Ian Shepherd <g4ljf@...>
Thank you to you all for your replies regarding my request for information on spreader failures on Amel Super Maramu 2000's. It would seem that our manufacturer is not always generous with the truth. The real value of this site is that those of us who have parted with our hard earned cash can freely exchange information here and find out what is really going on with our boats. Let me tell you what has happened to mine.
Last October my 11 week old Super Maramu 2000 'Crusader' was dismasted off the coast of Newfoundland when the weld at the root of the mainmast portside lower spreader failed. Professional analysis of the failure by an independent company showed that the weld had not been prepared at all, had not penetrated the metal throughout the circumference of the spreader tube, was too thin, and was full of porosity due to insufficient argon being used during the process. The failure had started at the trailing edge and the crack had started some time before the spreader completely failed and the mast broke.
When I expressed concern to Amel's chairman about the fact that our spreaders consist of a simple aluminium butt weld of a 6 foot arm to a stamped bracket with no pinned insert like more conventional designs, his reply was "If you have no confidence in our design, then sell your boat!" Unbelievable words to someone who has had to buy two Super Maramu's in the past three years due to a design fault. There is no doubt in my mind now that the A in Amel stands for arrogance.
My first boat sank just 27 months old whilst moored to a dock in Granada whilst I visited my dying father. The retractable bow thruster fell out of the boat after the shaft tube broke in two following wear around the fixing bolts due to the back torque of the motor. The bow thruster was not in use at the time and no one was on board. The waves lapped up through the hole and filled the front cabin till she went down. More about that later.
Amel are refusing to honour their warranty and fix the new boat as they claim that I was misusing the boat at the time. I was sailing downwind with an apparent wind of 140 degrees to starboard at 14 knots. The genoa was poled out to port as there was insufficient wind to hold it steady in the sloppy seas. Amel claim that it is written in the users manual that the poles can only be used when the wind is exactly 180 degrees from the bow. I see no reference to that in my manual. Is it in yours?
The only reference that I can see is that when using both the genoa and ballooner, you can sail downwind in this configuration with the wind up to 20 degrees off the stern. The limitation is presumably due to the windward sail beginning to back, though I have found in practice that by easing the windward sheet, you can scratch a wind angle of 30 degrees off the stern in reasonably smooth sea conditions.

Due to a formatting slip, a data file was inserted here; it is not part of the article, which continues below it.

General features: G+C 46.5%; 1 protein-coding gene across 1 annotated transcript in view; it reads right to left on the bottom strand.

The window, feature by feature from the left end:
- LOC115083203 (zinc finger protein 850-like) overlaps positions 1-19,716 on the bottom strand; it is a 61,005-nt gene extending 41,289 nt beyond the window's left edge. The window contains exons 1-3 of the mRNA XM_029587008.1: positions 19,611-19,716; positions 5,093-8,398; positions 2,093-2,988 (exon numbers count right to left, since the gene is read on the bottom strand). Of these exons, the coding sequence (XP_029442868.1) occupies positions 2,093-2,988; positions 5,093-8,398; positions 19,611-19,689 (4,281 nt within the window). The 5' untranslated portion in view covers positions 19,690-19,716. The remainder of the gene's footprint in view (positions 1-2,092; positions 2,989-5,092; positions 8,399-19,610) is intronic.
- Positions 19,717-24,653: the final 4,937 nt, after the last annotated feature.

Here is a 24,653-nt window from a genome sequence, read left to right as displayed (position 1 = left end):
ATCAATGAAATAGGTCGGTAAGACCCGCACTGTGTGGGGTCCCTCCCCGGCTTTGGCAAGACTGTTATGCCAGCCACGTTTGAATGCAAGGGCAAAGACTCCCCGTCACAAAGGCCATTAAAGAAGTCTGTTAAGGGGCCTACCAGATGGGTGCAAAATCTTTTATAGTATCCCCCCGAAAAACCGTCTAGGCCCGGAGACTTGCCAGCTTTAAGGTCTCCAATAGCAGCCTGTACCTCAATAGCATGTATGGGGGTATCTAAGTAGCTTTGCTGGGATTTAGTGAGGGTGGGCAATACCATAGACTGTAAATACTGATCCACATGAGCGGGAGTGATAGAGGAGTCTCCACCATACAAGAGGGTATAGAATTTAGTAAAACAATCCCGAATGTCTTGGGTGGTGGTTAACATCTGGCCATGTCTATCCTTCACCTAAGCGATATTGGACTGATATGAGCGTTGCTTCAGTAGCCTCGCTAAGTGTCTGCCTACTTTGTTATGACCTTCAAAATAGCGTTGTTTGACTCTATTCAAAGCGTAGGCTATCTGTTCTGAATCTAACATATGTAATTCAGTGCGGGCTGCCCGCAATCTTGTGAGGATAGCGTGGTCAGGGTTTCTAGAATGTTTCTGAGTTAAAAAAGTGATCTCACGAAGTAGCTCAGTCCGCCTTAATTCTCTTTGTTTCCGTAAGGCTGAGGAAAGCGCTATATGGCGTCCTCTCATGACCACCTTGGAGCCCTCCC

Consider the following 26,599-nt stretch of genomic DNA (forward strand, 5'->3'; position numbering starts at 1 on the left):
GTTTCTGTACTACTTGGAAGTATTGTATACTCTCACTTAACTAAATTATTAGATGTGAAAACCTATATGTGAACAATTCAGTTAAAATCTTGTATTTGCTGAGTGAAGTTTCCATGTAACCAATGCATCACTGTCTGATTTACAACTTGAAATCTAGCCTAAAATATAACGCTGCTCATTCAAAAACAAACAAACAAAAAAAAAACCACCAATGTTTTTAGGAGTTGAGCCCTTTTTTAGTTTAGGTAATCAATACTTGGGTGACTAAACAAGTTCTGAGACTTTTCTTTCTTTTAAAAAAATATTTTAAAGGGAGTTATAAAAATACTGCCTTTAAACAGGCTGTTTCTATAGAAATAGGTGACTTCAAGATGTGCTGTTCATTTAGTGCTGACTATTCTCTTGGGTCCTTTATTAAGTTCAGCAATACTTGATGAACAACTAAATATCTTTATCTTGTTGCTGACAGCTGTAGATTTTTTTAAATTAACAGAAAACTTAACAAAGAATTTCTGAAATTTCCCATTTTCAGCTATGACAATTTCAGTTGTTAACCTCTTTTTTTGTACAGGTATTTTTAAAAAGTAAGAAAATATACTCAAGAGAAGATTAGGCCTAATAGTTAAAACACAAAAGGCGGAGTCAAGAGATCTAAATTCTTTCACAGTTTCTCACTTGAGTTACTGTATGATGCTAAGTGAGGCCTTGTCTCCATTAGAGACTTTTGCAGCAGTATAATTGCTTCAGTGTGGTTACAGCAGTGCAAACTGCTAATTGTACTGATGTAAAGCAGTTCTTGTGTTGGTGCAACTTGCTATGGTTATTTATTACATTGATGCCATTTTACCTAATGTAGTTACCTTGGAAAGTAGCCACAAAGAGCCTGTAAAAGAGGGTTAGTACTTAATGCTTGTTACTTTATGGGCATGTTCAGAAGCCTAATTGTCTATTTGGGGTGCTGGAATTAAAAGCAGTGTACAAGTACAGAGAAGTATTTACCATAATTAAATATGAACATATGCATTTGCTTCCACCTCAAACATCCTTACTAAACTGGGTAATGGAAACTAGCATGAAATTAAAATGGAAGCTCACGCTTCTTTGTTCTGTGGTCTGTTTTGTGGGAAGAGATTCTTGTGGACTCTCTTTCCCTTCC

I see no reference at all to not using a single pole at any angle that will fill the genoa. Is anyone aware of any such limitation? If there is one, then I can only say 'what a terrible design', and I would certainly not have bought a yacht that does not allow you to pole out the headsail. I have sailed my two Amels over 29,000 nms in 30 months and have often poled out the genoa alone without mishap. I would appreciate your thoughts on Amel's interpretation.
Meanwhile, I would strongly urge you to inspect your spreaders for cracks, especially on recent boats as Amel have switched the fabrication of these critical components to a sub contractor in La Rochelle.
Regarding my bow thruster failure, many of you will have received an alert from Amel in late 2002 asking you to inspect your bow thruster where the 4 bolts went through the motor housing and into the tube. Although Amel never admitted that they got it wrong, they never the less radically altered the bow thruster design and the drainage out of the bow cabin into the bilge. They have done a good job in putting the problem right, though that is small compensation having lost my home and personal effects, as well as putting my cruising plans back to square one. Not now once, but twice.
Of course, like the situation of the spreaders, Amel will only say that I was the only one to have a problem. I know this now not to be true. What I would like to know is just what did you find when you inspected your bow thrusters? Were the holes through the tube elongated by the Alan bolts? Had the bronze ring inside the tube that is held by a single countersunk screw worked loose too? If you found that you were developing problems too, then please let me know at my private email address of email@example.com . Your replies will of course be treated with the strictest confidence as were the replies concerning the spreaders.
Enjoy your sailing whilst I endure another frustrating winter back in Europe. I wish you better luck than I have had with my Amels.
SM # 414 'Crusader'